I blink at him.

“Tell me,” he says. “How did you escape?” I’m confused. “The first or the second time?”

“Twice! You managed to escape twice!” He’s laughing heartily now; he slaps his knee. “Incredible. Both times, then. How did you get away both times?”

I wonder why he’s stalling for time. I don’t understand why he wants to talk when so many people are waiting for a war and I can’t help but hope that Adam and Kenji and Castle and everyone else haven’t frozen to death outside. And while I don’t have a plan, I do have a hunch. I have a feeling our hostages might be hidden in the kitchen. So I figure I’ll humor him for a little while.

I tell him I jumped out the window the first time. Shot Warner the second time.

The supreme is no longer smiling. “You shot him?”

I spare a glance at Warner to see his eyes are still fixed firmly on my face, his mouth still in no danger of moving. I have no idea what he’s thinking and I’m suddenly so curious I want to provoke him.

“Yes,” I say, meeting Warner’s gaze. “I shot him. With his own gun.” And the sudden tension in his jaw, the eyes that drop down to the hands he’s gripping too tightly in his lap—he looks as if he’s wrenched the bullet out of his body with his own 5 fingers.

The supreme runs a hand through his hair, rubs his chin. I notice he seems unsettled for the first time since I’ve arrived and I wonder how it’s possible he had no idea how I escaped.

I wonder what Warner must have said about the bullet wound in his arm. “What’s your name?” I ask before I can stop myself, catching the words

just a moment too late. I shouldn’t be asking stupid questions but I hate that I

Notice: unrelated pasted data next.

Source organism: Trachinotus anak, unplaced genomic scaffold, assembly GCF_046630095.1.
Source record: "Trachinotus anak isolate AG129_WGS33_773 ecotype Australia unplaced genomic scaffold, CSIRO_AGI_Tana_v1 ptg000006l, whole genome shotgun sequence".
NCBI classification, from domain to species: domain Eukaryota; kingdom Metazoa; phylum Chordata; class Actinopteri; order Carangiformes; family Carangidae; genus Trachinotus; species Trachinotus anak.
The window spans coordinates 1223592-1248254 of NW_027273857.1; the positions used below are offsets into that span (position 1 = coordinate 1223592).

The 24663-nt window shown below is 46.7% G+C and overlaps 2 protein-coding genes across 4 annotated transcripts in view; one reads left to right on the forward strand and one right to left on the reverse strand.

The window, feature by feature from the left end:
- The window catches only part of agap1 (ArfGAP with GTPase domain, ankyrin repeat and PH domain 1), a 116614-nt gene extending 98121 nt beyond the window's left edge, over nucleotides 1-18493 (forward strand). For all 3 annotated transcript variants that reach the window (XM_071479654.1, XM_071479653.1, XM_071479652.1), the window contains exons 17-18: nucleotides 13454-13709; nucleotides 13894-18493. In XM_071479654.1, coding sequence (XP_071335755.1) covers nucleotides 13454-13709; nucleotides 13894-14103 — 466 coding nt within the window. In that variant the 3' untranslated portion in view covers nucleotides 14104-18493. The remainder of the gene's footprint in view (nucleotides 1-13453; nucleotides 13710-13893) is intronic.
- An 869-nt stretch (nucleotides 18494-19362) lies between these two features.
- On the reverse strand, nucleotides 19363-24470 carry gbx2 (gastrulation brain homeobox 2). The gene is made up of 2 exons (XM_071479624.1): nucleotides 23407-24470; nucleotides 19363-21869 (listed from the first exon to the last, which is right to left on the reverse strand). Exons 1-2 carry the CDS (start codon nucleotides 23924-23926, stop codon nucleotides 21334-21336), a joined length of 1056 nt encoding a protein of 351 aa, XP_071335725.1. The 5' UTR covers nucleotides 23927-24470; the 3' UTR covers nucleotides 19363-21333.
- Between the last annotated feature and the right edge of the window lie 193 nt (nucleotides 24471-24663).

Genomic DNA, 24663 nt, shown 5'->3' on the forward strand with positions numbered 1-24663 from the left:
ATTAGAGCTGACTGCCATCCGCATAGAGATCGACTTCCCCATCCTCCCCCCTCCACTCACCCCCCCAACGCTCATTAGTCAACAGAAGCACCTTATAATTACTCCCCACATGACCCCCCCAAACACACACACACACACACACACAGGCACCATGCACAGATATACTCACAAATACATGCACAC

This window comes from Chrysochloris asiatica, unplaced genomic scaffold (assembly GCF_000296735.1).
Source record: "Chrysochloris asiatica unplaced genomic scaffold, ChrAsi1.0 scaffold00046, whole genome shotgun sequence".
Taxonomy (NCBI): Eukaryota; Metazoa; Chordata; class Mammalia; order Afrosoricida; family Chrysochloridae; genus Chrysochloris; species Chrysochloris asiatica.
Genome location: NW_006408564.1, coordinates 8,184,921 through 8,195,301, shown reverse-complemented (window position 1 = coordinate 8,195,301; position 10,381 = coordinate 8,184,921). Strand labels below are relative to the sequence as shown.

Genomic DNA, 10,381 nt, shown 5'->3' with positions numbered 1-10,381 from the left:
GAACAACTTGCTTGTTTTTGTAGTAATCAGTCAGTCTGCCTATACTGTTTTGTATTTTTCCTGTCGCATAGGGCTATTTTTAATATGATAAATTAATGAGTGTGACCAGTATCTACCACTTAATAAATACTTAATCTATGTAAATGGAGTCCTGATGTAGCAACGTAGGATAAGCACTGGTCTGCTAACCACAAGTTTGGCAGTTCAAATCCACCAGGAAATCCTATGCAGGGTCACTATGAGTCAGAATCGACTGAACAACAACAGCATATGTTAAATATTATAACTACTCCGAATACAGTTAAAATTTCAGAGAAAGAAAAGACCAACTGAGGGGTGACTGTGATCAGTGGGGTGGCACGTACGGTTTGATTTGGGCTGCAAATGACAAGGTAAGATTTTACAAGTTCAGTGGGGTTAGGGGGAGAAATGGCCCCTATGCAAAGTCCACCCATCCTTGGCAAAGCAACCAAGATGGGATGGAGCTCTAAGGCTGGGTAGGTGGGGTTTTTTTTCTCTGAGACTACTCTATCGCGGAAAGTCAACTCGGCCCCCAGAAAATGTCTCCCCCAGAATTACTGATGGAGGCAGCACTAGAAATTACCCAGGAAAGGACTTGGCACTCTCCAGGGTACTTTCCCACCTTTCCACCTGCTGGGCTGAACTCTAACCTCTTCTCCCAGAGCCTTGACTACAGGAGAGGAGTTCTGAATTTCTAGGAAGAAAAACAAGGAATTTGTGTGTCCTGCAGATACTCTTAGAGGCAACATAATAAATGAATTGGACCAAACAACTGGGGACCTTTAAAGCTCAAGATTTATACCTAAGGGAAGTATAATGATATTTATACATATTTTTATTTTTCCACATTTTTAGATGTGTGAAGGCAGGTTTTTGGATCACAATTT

keep referring to him as “the supreme,” as if he’s some kind of untouchable entity.

Warner’s father looks at me. “My name?” I nod.

“You may call me Supreme Commander Anderson,” he says, still confused. “Why does that matter?”

Anderson? But I thought your last name was Warner.” I thought he had a first name I could use to distinguish between him and the Warner I’ve grown to know too well.

Anderson takes a hard breath, spares a disgusted glance at his son. “Definitely not,” he says to me. “My son thought it would be a good idea to take his mother’s last name, because that’s exactly the kind of stupid thing he’d do. The mistake,” he says, almost announcing it now, “that he always makes, time and time again—allowing his emotions to get in the way of his duty—it’s pathetic,” he says, spitting in Warner’s direction. “Which is why as much as I’d like to let you live, my dear, I’m afraid you’re too much of a distraction in his life. I cannot allow him to protect a person who has attempted to kill him.” He shakes his head. “I can’t believe I even have to have this conversation. What an embarrassment he’s proven to be.”

Anderson reaches into his pocket, pulls out a gun, aims it at my forehead. Changes his mind.

“I’m sick of always cleaning up after you,” he barks at Warner, grabbing his arm, pulling him up from the couch. He pushes his son directly across from me, presses the gun into his good hand.

“Shoot her,” he says. “Shoot her right now.”